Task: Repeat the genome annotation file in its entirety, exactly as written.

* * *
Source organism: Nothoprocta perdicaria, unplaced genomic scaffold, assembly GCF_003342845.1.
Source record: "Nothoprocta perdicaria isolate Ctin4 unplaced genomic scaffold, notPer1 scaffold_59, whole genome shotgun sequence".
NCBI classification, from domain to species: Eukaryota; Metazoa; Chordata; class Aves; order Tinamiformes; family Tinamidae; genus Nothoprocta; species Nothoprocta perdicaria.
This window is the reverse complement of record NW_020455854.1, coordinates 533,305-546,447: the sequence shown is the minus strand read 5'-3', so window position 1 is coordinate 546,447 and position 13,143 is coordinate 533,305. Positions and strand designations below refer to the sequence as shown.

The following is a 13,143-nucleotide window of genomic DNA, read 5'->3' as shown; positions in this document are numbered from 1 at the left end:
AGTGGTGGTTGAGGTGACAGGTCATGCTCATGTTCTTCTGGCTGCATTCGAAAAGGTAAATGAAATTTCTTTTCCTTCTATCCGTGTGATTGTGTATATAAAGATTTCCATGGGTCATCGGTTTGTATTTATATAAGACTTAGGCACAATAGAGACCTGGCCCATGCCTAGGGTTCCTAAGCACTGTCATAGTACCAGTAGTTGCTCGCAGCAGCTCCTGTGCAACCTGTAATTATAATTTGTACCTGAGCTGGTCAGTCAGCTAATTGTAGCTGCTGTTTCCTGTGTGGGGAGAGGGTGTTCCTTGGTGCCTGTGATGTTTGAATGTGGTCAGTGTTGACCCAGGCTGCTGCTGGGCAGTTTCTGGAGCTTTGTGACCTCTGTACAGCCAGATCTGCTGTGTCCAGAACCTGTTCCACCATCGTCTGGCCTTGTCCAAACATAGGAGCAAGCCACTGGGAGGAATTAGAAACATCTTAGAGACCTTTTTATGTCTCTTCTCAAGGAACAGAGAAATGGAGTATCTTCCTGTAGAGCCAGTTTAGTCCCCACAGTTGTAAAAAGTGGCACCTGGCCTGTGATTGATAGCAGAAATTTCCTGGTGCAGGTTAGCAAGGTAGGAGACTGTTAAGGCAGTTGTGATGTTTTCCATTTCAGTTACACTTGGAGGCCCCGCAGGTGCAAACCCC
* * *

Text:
Source organism: Nothoprocta perdicaria, unplaced genomic scaffold, assembly GCF_003342845.1.
Source record: "Nothoprocta perdicaria isolate Ctin4 unplaced genomic scaffold, notPer1 scaffold_59, whole genome shotgun sequence".
NCBI classification, from domain to species: Eukaryota; Metazoa; Chordata; class Aves; order Tinamiformes; family Tinamidae; genus Nothoprocta; species Nothoprocta perdicaria.
This window is the reverse complement of record NW_020455854.1, coordinates 533,305-546,447: the sequence shown is the minus strand read 5'-3', so window position 1 is coordinate 546,447 and position 13,143 is coordinate 533,305. Positions and strand designations below refer to the sequence as shown.

The following is a 13,143-nucleotide window of genomic DNA, read 5'->3' as shown; positions in this document are numbered from 1 at the left end:
AGTGGTGGTTGAGGTGACAGGTCATGCTCATGTTCTTCTGGCTGCATTCGAAAAGGTAAATGAAATTTCTTTTCCTTCTATCCGTGTGATTGTGTATATAAAGATTTCCATGGGTCATCGGTTTGTATTTATATAAGACTTAGGCACAATAGAGACCTGGCCCATGCCTAGGGTTCCTAAGCACTGTCATAGTACCAGTAGTTGCTCGCAGCAGCTCCTGTGCAACCTGTAATTATAATTTGTACCTGAGCTGGTCAGTCAGCTAATTGTAGCTGCTGTTTCCTGTGTGGGGAGAGGGTGTTCCTTGGTGCCTGTGATGTTTGAATGTGGTCAGTGTTGACCCAGGCTGCTGCTGGGCAGTTTCTGGAGCTTTGTGACCTCTGTACAGCCAGATCTGCTGTGTCCAGAACCTGTTCCACCATCGTCTGGCCTTGTCCAAACATAGGAGCAAGCCACTGGGAGGAATTAGAAACATCTTAGAGACCTTTTTATGTCTCTTCTCAAGGAACAGAGAAATGGAGTATCTTCCTGTAGAGCCAGTTTAGTCCCCACAGTTGTAAAAAGTGGCACCTGGCCTGTGATTGATAGCAGAAATTTCCTGGTGCAGGTTAGCAAGGTAGGAGACTGTTAAGGCAGTTGTGATGTTTTCCATTTCAGTTACACTTGGAGGCCCCGCAGGTGCAAACCCC